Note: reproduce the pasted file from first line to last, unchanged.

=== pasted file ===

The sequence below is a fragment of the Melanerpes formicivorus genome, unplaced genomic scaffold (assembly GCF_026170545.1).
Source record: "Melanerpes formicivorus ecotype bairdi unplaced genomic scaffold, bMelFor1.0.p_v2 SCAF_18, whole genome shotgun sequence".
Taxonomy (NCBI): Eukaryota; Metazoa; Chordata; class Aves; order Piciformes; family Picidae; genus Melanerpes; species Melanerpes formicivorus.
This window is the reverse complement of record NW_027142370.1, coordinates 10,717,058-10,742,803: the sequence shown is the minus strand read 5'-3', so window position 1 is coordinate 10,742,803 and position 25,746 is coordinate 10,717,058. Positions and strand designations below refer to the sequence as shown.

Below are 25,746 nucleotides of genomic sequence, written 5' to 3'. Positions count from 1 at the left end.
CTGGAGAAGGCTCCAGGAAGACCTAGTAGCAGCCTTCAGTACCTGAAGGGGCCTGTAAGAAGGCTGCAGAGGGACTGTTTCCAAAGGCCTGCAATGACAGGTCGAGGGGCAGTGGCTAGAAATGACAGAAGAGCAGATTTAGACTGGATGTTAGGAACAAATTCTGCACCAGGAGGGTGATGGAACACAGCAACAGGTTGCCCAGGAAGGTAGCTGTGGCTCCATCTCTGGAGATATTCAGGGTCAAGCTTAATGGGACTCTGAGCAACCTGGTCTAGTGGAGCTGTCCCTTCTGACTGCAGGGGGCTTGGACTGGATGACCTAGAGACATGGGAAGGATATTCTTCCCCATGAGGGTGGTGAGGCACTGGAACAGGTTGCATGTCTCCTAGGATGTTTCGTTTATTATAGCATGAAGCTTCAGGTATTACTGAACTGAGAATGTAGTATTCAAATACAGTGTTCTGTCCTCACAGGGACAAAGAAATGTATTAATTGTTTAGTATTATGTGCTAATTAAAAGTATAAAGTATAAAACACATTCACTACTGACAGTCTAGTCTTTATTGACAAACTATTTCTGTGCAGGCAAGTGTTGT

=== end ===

The sequence below is a fragment of the Melanerpes formicivorus genome, unplaced genomic scaffold (assembly GCF_026170545.1).
Source record: "Melanerpes formicivorus ecotype bairdi unplaced genomic scaffold, bMelFor1.0.p_v2 SCAF_18, whole genome shotgun sequence".
Taxonomy (NCBI): Eukaryota; Metazoa; Chordata; class Aves; order Piciformes; family Picidae; genus Melanerpes; species Melanerpes formicivorus.
This window is the reverse complement of record NW_027142370.1, coordinates 10,717,058-10,742,803: the sequence shown is the minus strand read 5'-3', so window position 1 is coordinate 10,742,803 and position 25,746 is coordinate 10,717,058. Positions and strand designations below refer to the sequence as shown.

Below are 25,746 nucleotides of genomic sequence, written 5' to 3'. Positions count from 1 at the left end.
CTGGAGAAGGCTCCAGGAAGACCTAGTAGCAGCCTTCAGTACCTGAAGGGGCCTGTAAGAAGGCTGCAGAGGGACTGTTTCCAAAGGCCTGCAATGACAGGTCGAGGGGCAGTGGCTAGAAATGACAGAAGAGCAGATTTAGACTGGATGTTAGGAACAAATTCTGCACCAGGAGGGTGATGGAACACAGCAACAGGTTGCCCAGGAAGGTAGCTGTGGCTCCATCTCTGGAGATATTCAGGGTCAAGCTTAATGGGACTCTGAGCAACCTGGTCTAGTGGAGCTGTCCCTTCTGACTGCAGGGGGCTTGGACTGGATGACCTAGAGACATGGGAAGGATATTCTTCCCCATGAGGGTGGTGAGGCACTGGAACAGGTTGCATGTCTCCTAGGATGTTTCGTTTATTATAGCATGAAGCTTCAGGTATTACTGAACTGAGAATGTAGTATTCAAATACAGTGTTCTGTCCTCACAGGGACAAAGAAATGTATTAATTGTTTAGTATTATGTGCTAATTAAAAGTATAAAGTATAAAACACATTCACTACTGACAGTCTAGTCTTTATTGACAAACTATTTCTGTGCAGGCAAGTGTTGT